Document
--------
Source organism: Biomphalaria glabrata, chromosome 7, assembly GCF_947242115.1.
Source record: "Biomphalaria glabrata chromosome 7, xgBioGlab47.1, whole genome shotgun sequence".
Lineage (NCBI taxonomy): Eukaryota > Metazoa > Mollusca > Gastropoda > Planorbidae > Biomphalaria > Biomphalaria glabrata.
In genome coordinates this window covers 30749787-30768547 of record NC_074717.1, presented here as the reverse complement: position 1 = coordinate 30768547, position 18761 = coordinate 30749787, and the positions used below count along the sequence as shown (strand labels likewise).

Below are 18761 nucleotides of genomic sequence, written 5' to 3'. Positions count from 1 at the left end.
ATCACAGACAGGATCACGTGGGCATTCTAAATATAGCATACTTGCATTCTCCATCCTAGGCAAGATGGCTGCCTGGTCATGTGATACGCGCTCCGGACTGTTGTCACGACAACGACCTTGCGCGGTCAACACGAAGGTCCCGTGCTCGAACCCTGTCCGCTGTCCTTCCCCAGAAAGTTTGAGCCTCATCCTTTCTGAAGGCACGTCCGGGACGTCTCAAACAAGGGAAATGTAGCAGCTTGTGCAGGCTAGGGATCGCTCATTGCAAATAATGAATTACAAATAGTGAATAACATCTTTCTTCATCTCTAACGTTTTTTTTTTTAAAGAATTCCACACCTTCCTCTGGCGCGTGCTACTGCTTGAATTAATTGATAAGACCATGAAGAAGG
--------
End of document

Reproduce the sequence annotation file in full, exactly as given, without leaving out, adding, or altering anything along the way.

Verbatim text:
Source organism: Biomphalaria glabrata, chromosome 7, assembly GCF_947242115.1.
Source record: "Biomphalaria glabrata chromosome 7, xgBioGlab47.1, whole genome shotgun sequence".
Lineage (NCBI taxonomy): Eukaryota > Metazoa > Mollusca > Gastropoda > Planorbidae > Biomphalaria > Biomphalaria glabrata.
In genome coordinates this window covers 30749787-30768547 of record NC_074717.1, presented here as the reverse complement: position 1 = coordinate 30768547, position 18761 = coordinate 30749787, and the positions used below count along the sequence as shown (strand labels likewise).

Below are 18761 nucleotides of genomic sequence, written 5' to 3'. Positions count from 1 at the left end.
ATCACAGACAGGATCACGTGGGCATTCTAAATATAGCATACTTGCATTCTCCATCCTAGGCAAGATGGCTGCCTGGTCATGTGATACGCGCTCCGGACTGTTGTCACGACAACGACCTTGCGCGGTCAACACGAAGGTCCCGTGCTCGAACCCTGTCCGCTGTCCTTCCCCAGAAAGTTTGAGCCTCATCCTTTCTGAAGGCACGTCCGGGACGTCTCAAACAAGGGAAATGTAGCAGCTTGTGCAGGCTAGGGATCGCTCATTGCAAATAATGAATTACAAATAGTGAATAACATCTTTCTTCATCTCTAACGTTTTTTTTTTTAAAGAATTCCACACCTTCCTCTGGCGCGTGCTACTGCTTGAATTAATTGATAAGACCATGAAGAAGG